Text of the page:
France turned out to be more flexible. During Medvedev’s visit to Paris this March, President Sarkozy agreed to sell Russia a Mistral-class helicopter carrier. By now, the negotiations between French firms and Russian state arms exporter Rosoboronexport have gained momentum. The parties have already agreed on the price of the contract — about $1 billion — and additional provisions of the deal. Russian generals have already told the local media that they desperately need the ship everywhere: from the Kuril Islands in the Pacific, to the Black Sea, and the Baltic Sea, in the vicinity of NATO members Lithuania, Latvia and Estonia.
Obviously, the ship cannot be stationed in three seas at once. And obviously, Russia is under no threat from the mighty navies of Georgia and Estonia. Like in their deal with Israel, it is not the warship, but the technology the Kremlin is after. Indeed, the French have already agreed to pass the technology along with the ship, and to give Russia the right to produce three more ships locally. It seems quite likely that French technology will be copied and resold further.
After saturating Indian and Chinese markets with Soviet-made technologies, Russia can only watch Americans squeeze its exporters out of India and anticipate the same developments after the European Union lifts its embargo on selling arms to China. It is eagerly looking for new markets and will be ready to sell Western technology cheaper than their original developers.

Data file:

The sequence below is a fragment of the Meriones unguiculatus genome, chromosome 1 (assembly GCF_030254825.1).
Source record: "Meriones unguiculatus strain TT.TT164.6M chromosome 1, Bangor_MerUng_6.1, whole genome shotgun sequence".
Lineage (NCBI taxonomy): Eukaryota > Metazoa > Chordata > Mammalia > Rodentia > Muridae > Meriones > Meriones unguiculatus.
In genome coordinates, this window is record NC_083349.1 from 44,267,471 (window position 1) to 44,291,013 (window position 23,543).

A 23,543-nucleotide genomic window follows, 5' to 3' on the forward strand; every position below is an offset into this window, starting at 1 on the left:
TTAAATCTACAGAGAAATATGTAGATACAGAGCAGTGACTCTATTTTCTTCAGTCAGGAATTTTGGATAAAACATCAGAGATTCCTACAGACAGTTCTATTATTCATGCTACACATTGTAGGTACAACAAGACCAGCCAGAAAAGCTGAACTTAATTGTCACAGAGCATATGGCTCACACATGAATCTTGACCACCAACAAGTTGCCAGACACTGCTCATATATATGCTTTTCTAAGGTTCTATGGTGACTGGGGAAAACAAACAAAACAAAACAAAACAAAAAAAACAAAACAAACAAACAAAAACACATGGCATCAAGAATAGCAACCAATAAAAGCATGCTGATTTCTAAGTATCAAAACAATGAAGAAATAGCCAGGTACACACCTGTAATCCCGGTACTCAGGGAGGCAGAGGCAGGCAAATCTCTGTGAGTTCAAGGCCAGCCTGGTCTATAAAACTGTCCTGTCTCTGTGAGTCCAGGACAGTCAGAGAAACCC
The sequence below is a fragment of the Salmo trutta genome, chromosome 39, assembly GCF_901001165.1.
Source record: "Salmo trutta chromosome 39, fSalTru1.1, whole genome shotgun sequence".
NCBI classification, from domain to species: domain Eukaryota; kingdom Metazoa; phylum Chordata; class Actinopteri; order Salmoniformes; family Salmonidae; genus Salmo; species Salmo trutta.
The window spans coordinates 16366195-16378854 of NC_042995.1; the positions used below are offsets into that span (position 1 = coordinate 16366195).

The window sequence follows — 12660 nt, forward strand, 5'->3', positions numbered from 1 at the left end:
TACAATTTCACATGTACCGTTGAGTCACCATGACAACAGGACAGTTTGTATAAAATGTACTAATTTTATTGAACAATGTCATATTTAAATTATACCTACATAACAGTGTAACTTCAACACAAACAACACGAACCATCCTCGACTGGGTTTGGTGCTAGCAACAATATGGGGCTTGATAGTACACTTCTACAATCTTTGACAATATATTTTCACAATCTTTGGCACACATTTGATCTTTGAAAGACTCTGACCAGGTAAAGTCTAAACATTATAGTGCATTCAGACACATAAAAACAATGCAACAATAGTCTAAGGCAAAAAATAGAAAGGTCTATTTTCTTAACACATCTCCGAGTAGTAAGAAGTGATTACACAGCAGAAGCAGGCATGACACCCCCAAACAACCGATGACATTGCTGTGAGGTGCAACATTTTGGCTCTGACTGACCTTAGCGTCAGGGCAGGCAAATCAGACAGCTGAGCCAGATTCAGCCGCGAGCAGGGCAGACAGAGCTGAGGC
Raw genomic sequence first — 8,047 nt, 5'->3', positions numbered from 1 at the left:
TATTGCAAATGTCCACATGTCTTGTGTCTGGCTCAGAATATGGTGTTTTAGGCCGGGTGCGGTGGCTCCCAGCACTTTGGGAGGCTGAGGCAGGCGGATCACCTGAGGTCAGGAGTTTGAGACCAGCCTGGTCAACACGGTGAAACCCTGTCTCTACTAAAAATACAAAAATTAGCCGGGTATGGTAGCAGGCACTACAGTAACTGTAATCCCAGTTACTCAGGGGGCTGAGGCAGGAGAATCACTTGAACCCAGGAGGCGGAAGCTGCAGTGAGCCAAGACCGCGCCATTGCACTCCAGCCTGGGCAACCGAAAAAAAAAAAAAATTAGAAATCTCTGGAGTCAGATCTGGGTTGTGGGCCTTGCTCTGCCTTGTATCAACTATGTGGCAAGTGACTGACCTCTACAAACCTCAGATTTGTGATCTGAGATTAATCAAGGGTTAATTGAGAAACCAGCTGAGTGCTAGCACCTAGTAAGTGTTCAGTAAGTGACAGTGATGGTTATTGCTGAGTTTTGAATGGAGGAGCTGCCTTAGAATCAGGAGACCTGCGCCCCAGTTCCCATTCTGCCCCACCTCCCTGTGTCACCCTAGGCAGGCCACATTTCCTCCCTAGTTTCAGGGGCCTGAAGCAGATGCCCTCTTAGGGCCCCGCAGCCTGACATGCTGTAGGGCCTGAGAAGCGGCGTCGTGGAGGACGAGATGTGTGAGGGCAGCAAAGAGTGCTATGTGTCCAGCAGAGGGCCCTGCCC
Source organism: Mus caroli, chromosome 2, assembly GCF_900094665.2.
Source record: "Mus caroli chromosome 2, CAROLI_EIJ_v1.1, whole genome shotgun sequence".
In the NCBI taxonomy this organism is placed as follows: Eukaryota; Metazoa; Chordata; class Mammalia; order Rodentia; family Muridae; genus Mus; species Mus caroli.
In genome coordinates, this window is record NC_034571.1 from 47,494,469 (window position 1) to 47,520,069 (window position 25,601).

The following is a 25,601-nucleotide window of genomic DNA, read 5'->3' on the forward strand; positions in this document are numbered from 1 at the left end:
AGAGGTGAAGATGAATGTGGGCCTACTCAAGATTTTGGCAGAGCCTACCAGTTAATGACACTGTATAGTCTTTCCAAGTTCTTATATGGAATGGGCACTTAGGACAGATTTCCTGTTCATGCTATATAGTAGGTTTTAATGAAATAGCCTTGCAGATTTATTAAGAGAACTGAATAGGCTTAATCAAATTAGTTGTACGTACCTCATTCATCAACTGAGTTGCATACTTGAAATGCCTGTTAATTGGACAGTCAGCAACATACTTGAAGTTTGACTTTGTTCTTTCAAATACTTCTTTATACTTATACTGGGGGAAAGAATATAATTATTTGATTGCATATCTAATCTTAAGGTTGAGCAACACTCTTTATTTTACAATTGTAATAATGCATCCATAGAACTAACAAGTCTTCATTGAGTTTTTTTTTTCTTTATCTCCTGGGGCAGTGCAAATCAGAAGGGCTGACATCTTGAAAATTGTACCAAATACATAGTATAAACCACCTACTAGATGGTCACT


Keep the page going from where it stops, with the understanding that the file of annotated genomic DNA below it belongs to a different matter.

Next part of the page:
The customer base for Russian arms is well-known. One of the prominent buyers is Hugo Chavez of Venezuela. Chavez has spent billions of dollars buying all kinds of Russian military hardware, from AK-47 assault rifles to Su-30 fighter jets.
Another important customer of Russian arms is Iran. The planned supply of Tehran with S-300 multi-target anti-aircraft systems has raised concerns in the United States and Israel. After the recent round of UN sanctions against Iran, Moscow has sent contradictory messages. Top officials said the Tehran deal was cancelled even though it wasn’t covered by the sanctions. Whether it will go through is still anybody’s guess.
Russia has shown no intention of restricting its arms exports to other rogue states. If the Skolkovo project goes ahead as planned, it may soon become an easy route for Western military technologies to reach the worst enemies of the West.
Pages: 1 2